The weather outside was ferocious. Many prisoners froze to death and many new prisoners arrived to work in their stead. It was a difficult time for everybody, but the political prisoners had it worst of all. For two days in a row their rations were stolen by the prisoners who were criminals. That night, after roll call and the locking of the barracks, a large fight erupted between the two factions over these rations.
Avsenkov took the leadership of the “politicals.” The criminals were headed by “Ivan the Brown.” He was a hardened criminal, a good for nothing, and a murderer many times over. In camp he had also killed more than once; he liked card games in which the one who lost paid with his life.
The battle that evening was over the rations ,which the criminals had taken. Laughingly they said that they were used to taking what did not belong to them. The camp administrators, for reasons of personal safety, were always on the side of the criminals.
The fight started with fists, and then logs, then knives appeared in the hands of the criminals. Knives were, of course, forbidden. The guards searched for them but never seemed to find them. One of the prisoners, a soldier, was cut up; several politicals had their heads cracked. The criminals knew how to work together; most of the politicals could only shout and were afraid to help their own. The criminals were cruel. They were winning over the politicals; blood was flowing.
Father Arseny ran to Sazikov and begged him, “Help! Please help, Ivan Alexandrovich! They are cutting people up. There is blood everywhere. I ask you in the name of God to stop this! The criminals will listen to you!” Sazikov only laughed and said, “Sure, they will listen to me, but why don’t you help with your God? Ivan the Brown has already killed two of your friends, and now he is going to kill Avsenkov. Your God seems not to notice this!
Father Arseny looked all around him. He saw blood on people, he heard screams, swearing, and moans, and his soul was full of pain for their suffering.
He lifted his arms, went into the very midst of the heated fight and said in a clear and loud voice, “In the name of God, I order you! Stop this!” He blessed them with sign of the cross and said in a whisper, “Now, help the wounded,” and he headed for his bunk. There he stood, as if in a different world, as if surrounded by light. He stood there, having receded into himself. He did not hear the dead being carried to the door, nor did he see the wounded being helped. He stood, his attention focused on prayer.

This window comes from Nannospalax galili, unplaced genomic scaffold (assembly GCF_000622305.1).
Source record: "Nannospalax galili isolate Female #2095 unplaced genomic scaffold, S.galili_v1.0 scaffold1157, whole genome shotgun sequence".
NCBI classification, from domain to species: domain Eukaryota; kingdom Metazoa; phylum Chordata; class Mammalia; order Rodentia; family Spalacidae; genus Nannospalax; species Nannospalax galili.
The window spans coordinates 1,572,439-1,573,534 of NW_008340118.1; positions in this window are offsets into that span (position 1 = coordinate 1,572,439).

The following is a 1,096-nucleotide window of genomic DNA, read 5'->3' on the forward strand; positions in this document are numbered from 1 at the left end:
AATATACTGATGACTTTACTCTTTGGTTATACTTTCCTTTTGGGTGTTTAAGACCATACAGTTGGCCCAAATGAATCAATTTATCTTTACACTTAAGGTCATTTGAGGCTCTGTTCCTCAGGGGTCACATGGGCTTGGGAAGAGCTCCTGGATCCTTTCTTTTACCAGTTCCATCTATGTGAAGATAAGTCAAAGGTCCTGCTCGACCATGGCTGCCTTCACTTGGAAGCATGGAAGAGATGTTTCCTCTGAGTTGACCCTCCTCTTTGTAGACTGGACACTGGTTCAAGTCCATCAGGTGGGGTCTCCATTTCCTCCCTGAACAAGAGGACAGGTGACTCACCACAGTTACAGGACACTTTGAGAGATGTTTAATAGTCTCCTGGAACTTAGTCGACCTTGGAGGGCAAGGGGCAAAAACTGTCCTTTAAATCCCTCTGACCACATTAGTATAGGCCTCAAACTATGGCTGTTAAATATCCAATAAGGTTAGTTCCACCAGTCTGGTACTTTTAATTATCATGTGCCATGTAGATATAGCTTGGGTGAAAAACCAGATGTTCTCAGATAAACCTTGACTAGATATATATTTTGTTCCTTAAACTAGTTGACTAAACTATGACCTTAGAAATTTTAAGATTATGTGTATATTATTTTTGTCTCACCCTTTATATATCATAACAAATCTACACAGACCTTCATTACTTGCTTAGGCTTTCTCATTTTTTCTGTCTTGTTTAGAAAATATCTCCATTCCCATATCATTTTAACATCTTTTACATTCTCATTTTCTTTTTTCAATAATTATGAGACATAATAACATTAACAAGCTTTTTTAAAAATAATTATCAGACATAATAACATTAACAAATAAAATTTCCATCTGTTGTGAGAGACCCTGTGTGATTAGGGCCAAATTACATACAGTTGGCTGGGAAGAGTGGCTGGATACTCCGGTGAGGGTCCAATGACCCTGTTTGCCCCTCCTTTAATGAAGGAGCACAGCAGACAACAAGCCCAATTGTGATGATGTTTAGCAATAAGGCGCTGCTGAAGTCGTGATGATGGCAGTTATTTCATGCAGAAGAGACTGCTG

All was quiet in the barracks now. You could only hear people getting into their bunks, and the moaning of a seriously wounded man. Sazikov came near Father Arseny and said, “Forgive me, Father Arseny. I doubted your God. I see now that He exists. It even scares me. A great power is given to one who believes in Him. Even I am frightened. Forgive me for making fun of you,” In two days, Avsenkov came to Father Arseny after work and said, “Thank you. You saved my life! You believe in God unconditionally and, looking at you, I’m also beginning to understand that He exists.”
Life plodded along. Prisoners came, worked, then were buried in the frozen ground. Others came to replace them and the cycle started over. There was no more stealing of rations. If some criminals forgot this new way of life and did steal, the others taught them a hard lesson. Father Arseny worked as usual, beyond his own strength, but he was never discouraged.
In the barracks in which Father Arseny lived, many people from different backgrounds were thrown together to die. This situation caused much friction between different groups and Father Arseny served as a buffer for the pain and suffering of all the factions involved. With a warm and kind word he knew how to comfort their souls. A person could be a believer, a Communist, a criminal, or any other kind of prisoner Father Arseny always found the right words for each individual. These words went deep into one’s soul and helped him live, gave him hope for the future and often helped him become a better person.
In some strange way Sazikov and Avsenkov became closer. What could a criminal and a Communist idealist have in common? They were somehow invisibly united by Father Arseny.
This story was recounted by Avsenkov, Sazikov and three other prisoners. An Excerpt from the book, Father Arseny, an account of the Soviet Gulag.